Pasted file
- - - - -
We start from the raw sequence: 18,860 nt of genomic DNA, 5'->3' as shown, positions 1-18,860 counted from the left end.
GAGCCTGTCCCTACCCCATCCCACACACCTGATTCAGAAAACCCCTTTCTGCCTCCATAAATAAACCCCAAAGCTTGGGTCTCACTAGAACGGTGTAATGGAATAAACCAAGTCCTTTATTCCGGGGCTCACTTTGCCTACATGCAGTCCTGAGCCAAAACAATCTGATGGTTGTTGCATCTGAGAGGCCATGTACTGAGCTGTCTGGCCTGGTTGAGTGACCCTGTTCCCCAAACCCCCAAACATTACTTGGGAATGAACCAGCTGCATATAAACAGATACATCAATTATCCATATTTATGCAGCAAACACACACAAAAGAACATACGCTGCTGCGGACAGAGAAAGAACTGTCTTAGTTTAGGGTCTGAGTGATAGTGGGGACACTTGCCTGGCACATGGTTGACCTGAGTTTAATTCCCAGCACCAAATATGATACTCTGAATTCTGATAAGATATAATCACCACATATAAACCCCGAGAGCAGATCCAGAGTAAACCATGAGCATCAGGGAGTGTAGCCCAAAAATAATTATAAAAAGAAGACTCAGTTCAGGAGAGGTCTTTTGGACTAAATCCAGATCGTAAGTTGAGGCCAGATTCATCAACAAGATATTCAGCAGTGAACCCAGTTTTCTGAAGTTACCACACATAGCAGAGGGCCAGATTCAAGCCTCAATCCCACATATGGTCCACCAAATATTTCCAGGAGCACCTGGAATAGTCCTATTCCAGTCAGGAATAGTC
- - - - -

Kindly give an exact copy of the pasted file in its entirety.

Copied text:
We start from the raw sequence: 18,860 nt of genomic DNA, 5'->3' as shown, positions 1-18,860 counted from the left end.
GAGCCTGTCCCTACCCCATCCCACACACCTGATTCAGAAAACCCCTTTCTGCCTCCATAAATAAACCCCAAAGCTTGGGTCTCACTAGAACGGTGTAATGGAATAAACCAAGTCCTTTATTCCGGGGCTCACTTTGCCTACATGCAGTCCTGAGCCAAAACAATCTGATGGTTGTTGCATCTGAGAGGCCATGTACTGAGCTGTCTGGCCTGGTTGAGTGACCCTGTTCCCCAAACCCCCAAACATTACTTGGGAATGAACCAGCTGCATATAAACAGATACATCAATTATCCATATTTATGCAGCAAACACACACAAAAGAACATACGCTGCTGCGGACAGAGAAAGAACTGTCTTAGTTTAGGGTCTGAGTGATAGTGGGGACACTTGCCTGGCACATGGTTGACCTGAGTTTAATTCCCAGCACCAAATATGATACTCTGAATTCTGATAAGATATAATCACCACATATAAACCCCGAGAGCAGATCCAGAGTAAACCATGAGCATCAGGGAGTGTAGCCCAAAAATAATTATAAAAAGAAGACTCAGTTCAGGAGAGGTCTTTTGGACTAAATCCAGATCGTAAGTTGAGGCCAGATTCATCAACAAGATATTCAGCAGTGAACCCAGTTTTCTGAAGTTACCACACATAGCAGAGGGCCAGATTCAAGCCTCAATCCCACATATGGTCCACCAAATATTTCCAGGAGCACCTGGAATAGTCCTATTCCAGTCAGGAATAGTC